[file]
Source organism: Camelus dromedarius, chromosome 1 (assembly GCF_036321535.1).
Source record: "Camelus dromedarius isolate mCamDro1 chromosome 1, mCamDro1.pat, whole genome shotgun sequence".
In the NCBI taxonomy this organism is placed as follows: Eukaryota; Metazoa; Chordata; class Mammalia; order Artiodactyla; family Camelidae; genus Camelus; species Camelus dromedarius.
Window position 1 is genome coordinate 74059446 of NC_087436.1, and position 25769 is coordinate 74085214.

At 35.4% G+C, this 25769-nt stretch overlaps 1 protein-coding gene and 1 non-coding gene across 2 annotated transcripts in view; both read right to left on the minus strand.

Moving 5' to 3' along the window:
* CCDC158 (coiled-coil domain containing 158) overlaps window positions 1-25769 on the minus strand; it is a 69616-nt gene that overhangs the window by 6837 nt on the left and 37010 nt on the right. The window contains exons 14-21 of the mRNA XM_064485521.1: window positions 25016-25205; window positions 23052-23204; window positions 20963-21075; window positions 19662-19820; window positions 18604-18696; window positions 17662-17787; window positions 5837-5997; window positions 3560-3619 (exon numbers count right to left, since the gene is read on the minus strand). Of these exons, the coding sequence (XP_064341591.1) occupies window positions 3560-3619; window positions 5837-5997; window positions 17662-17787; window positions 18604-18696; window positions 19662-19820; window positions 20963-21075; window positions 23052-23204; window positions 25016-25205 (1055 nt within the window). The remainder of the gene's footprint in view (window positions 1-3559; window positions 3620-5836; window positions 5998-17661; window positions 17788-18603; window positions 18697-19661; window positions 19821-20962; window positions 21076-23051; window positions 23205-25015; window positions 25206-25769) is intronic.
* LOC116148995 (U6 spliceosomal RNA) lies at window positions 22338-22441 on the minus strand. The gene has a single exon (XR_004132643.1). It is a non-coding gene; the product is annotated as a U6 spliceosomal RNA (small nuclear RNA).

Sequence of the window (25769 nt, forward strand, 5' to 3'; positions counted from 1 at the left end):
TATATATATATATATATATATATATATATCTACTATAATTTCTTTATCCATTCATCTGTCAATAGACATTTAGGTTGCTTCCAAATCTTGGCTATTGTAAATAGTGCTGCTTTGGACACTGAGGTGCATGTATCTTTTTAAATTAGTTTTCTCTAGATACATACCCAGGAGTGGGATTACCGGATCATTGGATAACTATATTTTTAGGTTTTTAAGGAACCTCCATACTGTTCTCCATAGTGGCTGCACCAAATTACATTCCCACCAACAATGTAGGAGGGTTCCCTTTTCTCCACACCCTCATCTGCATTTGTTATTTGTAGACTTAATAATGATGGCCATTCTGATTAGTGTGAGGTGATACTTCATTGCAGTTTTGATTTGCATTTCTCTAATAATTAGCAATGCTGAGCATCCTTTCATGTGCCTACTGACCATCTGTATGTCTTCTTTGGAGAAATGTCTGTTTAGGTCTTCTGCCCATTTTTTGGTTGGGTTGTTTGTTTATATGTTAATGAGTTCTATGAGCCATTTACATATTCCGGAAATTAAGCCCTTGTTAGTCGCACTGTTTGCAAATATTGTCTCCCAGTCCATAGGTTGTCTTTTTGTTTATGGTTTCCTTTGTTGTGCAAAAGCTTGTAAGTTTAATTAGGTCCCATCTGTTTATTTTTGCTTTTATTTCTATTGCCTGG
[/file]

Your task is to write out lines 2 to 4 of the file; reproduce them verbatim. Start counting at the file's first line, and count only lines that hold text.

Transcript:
Source record: "Camelus dromedarius isolate mCamDro1 chromosome 1, mCamDro1.pat, whole genome shotgun sequence".
In the NCBI taxonomy this organism is placed as follows: Eukaryota; Metazoa; Chordata; class Mammalia; order Artiodactyla; family Camelidae; genus Camelus; species Camelus dromedarius.
Window position 1 is genome coordinate 74059446 of NC_087436.1, and position 25769 is coordinate 74085214.